An explosion on the Moscow metro killed at least 30 people and injured more than 100 others during the morning rush hour Friday. Officials say it was probably a suicide bombing, but they have not ruled out other causes at this time.
Moscow officials say the explosion struck between two stations that lie at the heart of the underground commuter train lines in this city of some 10 million, where most people take public transportation to work.
The explosion set off a severe fire in the metro tunnels deep below the ground and filled the tunnels with heavy black smoke. Rescue workers have since evacuated hundreds of people to safety. Many of those rescued are now being treated for burns and smoke inhalation.
More than 100 buses have been dispatched to the area to transport huge crowds of passengers stranded in a wet snowfall.
A spokeswoman for Russia's interior ministry, which is investigating the blast along with Russia's Federal Security Service, says terrorism is the most likely cause of the explosion. But she says investigators are also looking at other possible causes.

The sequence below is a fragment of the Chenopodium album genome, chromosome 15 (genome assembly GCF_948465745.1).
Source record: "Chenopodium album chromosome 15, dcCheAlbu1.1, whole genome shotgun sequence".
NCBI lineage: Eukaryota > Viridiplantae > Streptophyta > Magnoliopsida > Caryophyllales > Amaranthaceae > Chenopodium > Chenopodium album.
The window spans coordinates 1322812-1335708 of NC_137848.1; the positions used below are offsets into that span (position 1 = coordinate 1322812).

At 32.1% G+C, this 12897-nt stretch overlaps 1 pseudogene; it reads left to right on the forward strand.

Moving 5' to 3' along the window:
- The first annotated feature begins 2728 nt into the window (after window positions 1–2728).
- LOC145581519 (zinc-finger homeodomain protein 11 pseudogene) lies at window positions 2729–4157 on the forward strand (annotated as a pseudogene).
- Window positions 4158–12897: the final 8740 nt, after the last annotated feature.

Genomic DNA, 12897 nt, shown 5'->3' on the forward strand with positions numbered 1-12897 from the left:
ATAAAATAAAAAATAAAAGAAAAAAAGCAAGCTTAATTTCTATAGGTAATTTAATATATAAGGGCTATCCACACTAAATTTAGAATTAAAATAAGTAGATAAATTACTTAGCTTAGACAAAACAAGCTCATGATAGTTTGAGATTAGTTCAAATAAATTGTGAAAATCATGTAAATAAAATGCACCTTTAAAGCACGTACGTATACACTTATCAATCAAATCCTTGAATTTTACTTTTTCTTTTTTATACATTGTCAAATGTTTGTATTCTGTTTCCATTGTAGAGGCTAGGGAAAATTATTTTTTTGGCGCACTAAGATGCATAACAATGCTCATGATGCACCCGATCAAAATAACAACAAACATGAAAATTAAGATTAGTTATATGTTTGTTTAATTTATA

Russia's Itar-Tass news agency quotes a federal investigator as saying the explosives used in the blast had the power of more than one kilogram of TNT. The official adds that the impact of the blast would have been multiplied several times in the closed space of a tunnel.
The Russian capital has been on alert, and security measures reportedly increased, ever since a series of suicide bombings last year blamed on Chechen separatist rebels. The last such attack was in December, when a female suicide bomber blew herself up just opposite the Kremlin, killing five people.
Chechen separatists are also suspected in an explosion earlier this week in the southern Russian city of Vladikavkaz, near the Chechen border, which killed two people and injured 10 others.
Suicide bomb attacks have become a grim hallmark of the Chechen rebels, who have been locked in a bloody guerrilla-style war with Russian federal forces for most of the last decade.
The explosion struck as Azerbaijan's president, Ilham Aliyev, prepared to engage in day-long talks in Moscow with Russian President Vladimir Putin and other leading officials. It is his first official visit to Russia as president of Azerbaijan.